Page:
"We should see [Scheer] on TV more," one delegate told the room.

The party is aware of the challenge, Tardif consoled them. He listed off Scheer's meetings, photo-ops, and TV and radio appearances over the past year with well-known personalities in Quebec: Mario Dumont, Bernard Drainville, Patrice Roy, Anne-Marie Dussault.

Radio-Canada/Karine Dufour
Andrew Scheer appeared on "Tout le monde en parle" in May.

Slides showed Scheer smiling with Montreal Mayor Valérie Plante, and standing next to Quebec City Mayor Régis Labeaume. Here is Scheer attending the Festival du Québec and there he is at the Fête nationale.

"Who here watched 'Tout le monde en parle?'" Tardif asks, as many in the room put up their hand. "A million Quebecers, maybe a bit more, listen to [the show]. Before 'Tout le monde en parle', 29 per cent of Quebecers said they recognized the name Andrew Scheer. After ... it was 49 per cent of Quebecers."

The Radio-Canada program, where the hosts grill and joke with celebrities, has a loyal following. Scheer's May 6 interview garnered positive reviews — and it was mentioned with pride several times during the convention.

This spring, when the Bloc was imploding, Scheer penned an open letter to Quebecers welcoming them to the Conservative party. The Tory leader then announced a listening tour in the province, with his Quebec lieutenant Richmond—Arthabaska MP Alain Rayes — Tardif's former boss. Scheer held roundtables, as did his Quebec MPs and senators, all in an effort to craft a Quebec-specific platform for 2019.

Scheer is committed to spending more time in Quebec, Tardif said. They want the voters get more comfortable with Scheer — a functionally bilingual Saskatchewan MP who grew up in Ottawa.

Andrew Vaughan/CANADIAN PRESS
Conservative Leader Andrew Scheer reacts to the crowd as he prepares to speak in Halifax on Aug. 24, 2018.

Quebecers need to feel a connection with a leader, Leclerc said.

"Quebecers are more emotional than the people outside Quebec," he told "Follow-Up." "You need to have this kind of connection, this kind of feeling, you know. It is less rational about the economy, stuff like that. You need to see the guy ... it's about the heart."

Before even being quizzed about it, Tardif tells the Conservative organizers they have nothing to worry about when it comes to their leader's mastery of the language. "He manages very well in French. Very well."

Scheer's team is francophone, he speaks French all the time. There are no concerns about him debating Trudeau in French. Scheer is a funny and sympathetic guy, Tardif said, something that will come across in a debate: "It will be very good."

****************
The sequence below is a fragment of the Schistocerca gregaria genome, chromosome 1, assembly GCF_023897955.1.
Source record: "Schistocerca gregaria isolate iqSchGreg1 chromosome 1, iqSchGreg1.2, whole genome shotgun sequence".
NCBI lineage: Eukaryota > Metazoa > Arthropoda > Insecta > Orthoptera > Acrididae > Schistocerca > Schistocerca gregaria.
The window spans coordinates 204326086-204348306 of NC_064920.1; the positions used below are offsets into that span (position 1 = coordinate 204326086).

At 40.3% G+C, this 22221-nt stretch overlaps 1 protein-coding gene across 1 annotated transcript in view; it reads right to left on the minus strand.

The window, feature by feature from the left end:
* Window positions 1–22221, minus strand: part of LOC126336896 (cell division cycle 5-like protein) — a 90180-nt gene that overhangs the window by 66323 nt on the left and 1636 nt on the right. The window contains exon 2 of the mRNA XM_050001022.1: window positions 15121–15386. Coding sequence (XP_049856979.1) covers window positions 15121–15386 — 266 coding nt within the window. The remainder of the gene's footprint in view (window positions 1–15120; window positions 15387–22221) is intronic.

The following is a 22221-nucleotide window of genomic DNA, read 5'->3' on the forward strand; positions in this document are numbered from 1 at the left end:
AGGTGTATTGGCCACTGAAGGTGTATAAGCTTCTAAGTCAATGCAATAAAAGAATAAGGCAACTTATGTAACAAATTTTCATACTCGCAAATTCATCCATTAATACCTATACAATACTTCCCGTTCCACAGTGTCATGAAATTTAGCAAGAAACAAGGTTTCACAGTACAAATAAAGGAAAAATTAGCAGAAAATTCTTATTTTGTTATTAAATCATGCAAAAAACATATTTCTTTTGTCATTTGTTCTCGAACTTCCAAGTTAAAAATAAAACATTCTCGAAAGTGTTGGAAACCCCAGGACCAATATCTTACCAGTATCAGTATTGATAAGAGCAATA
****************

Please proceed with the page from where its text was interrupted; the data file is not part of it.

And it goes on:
* * *

The Tories' plan is to mimic their win in Chicoutimi—Le Fjord. With a star candidate in Richard Martel, they were able to steal a seat from the Liberals in a riding where they had placed fourth in 2011.

"This recent win in Chicoutimi-Le Fjord is not an anomaly. This is perhaps the beginning of a great breakthrough in Quebec," Martel told the 3,000 Conservative delegates gathered Friday night to hear Scheer speak.

Richard Martel/Twitter
Chicoutimi-Le Fjord MP Richard Martel, left, and Antoine Tardif, right, are part of the Conservatives' Quebec team.

In Quebec, he said, the real opponents are the Liberals: "A party that does not respect provincial powers. A party that listens more to downtown Toronto than the rest of the country."

Martel's "winning recipe," according to Tardiff, combined timing with a big local candidate. Martel is the former coach of a popular and successful major junior hockey team, les Saguenéens de Chicoutimi. He is basically a local rock star.

Martel announced his byelection candidacy early — about a month after the outgoing Liberal MP announced he was stepping down — and he threw himself into the campaign by casting himself as the MP-in-waiting.

The Conservatives won that seat handily, with 52.7 per cent of the vote compared to the Liberals' 29.5 per cent. The NDP, which won the riding in 2011 and placed second in 2015, saw its vote collapse from nearly 30 per cent to just under nine per cent. The Bloc candidate received fewer than six per cent of the votes.

Earlier on HuffPost:

Tory organizers want nearly all their Quebec candidates in place by January 2019. And they want bonafide local candidates. If they are not from the riding, they should have a strong affinity with the region and a network of local contacts, Tardif said.

"When the election is called, we don't start at zero, we start with a momentum and a headstart."

"The upset we created in Chicoutimi-Le Fjord, last May, is something we can replicate everywhere in Quebec, with hard work, preparation, [and] finding the right candidate," Tardif told HuffPost. "I'm confident Quebecers are ready to vote Conservatives in numerous ridings."

His message to the delegates: don't worry about the provincial polls. Those numbers often only reflect certain regions, he told them, and Trudeau is more popular in places like Montreal than around Quebec City or in the regions where the Tories hold their seats.

Andrew Vaughan/CANADIAN PRESS
Conservative Leader Andrew Scheer delivers remarks at the party's national policy convention in Halifax on Aug. 24, 2018.

Polls last year placed the Conservatives in Quebec around 10 and 15 per cent, now, Tardif said, the Tories are at 20 to 25 per cent — some even have them as high as 30 per cent. "If we continue in the same vein and take another 10 per cent than there are a whole bunch of seats that become available."

The group is good spirits. There are few complaints.

Bernard Généreux, the MP for Montmagny—L'Islet—Kamouraska—Rivière-du-Loup, takes the microphone to congratulate Tardif and his team, and the local organizers give them a loud round of applause.

The MP said he used to hear complaints that the "Quebec team is disorganized" and "Mr. Harper doesn't come often enough.

"I don't hear those comments anymore."